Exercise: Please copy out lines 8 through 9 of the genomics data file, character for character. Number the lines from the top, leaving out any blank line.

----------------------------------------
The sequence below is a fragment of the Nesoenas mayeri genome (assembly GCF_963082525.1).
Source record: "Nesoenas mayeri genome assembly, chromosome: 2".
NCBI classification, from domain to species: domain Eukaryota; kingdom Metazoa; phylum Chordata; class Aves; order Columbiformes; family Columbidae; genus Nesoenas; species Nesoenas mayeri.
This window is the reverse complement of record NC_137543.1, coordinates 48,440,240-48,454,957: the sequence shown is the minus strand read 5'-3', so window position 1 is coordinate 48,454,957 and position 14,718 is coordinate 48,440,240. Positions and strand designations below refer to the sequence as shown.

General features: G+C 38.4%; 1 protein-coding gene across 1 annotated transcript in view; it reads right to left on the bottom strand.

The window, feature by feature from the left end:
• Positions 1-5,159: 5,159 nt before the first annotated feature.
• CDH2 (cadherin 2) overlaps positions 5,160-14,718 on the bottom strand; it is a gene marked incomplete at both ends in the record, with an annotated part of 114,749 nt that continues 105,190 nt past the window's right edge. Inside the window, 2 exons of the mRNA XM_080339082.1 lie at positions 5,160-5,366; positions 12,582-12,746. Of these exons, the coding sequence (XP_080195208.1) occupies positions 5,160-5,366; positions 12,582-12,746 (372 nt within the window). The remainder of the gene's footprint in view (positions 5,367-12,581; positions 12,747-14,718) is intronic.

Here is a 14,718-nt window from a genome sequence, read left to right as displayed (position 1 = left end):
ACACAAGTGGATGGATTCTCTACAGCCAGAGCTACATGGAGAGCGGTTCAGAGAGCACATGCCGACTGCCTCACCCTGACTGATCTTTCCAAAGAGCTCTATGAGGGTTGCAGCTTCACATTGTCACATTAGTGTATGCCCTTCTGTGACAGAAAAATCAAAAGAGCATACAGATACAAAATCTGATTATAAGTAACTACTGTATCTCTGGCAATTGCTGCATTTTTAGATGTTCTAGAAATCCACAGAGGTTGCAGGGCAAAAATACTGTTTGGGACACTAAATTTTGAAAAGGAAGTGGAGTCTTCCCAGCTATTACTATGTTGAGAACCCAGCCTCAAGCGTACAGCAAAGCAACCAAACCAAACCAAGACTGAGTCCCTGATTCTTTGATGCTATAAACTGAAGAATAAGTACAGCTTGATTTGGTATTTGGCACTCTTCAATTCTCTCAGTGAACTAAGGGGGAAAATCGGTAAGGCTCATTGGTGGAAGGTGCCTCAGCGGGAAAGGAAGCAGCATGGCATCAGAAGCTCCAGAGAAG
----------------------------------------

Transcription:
• CDH2 (cadherin 2) overlaps positions 5,160-14,718 on the bottom strand; it is a gene marked incomplete at both ends in the record, with an annotated part of 114,749 nt that continues 105,190 nt past the window's right edge. Inside the window, 2 exons of the mRNA XM_080339082.1 lie at positions 5,160-5,366; positions 12,582-12,746. Of these exons, the coding sequence (XP_080195208.1) occupies positions 5,160-5,366; positions 12,582-12,746 (372 nt within the window). The remainder of the gene's footprint in view (positions 5,367-12,581; positions 12,747-14,718) is intronic.

Here is a 14,718-nt window from a genome sequence, read left to right as displayed (position 1 = left end):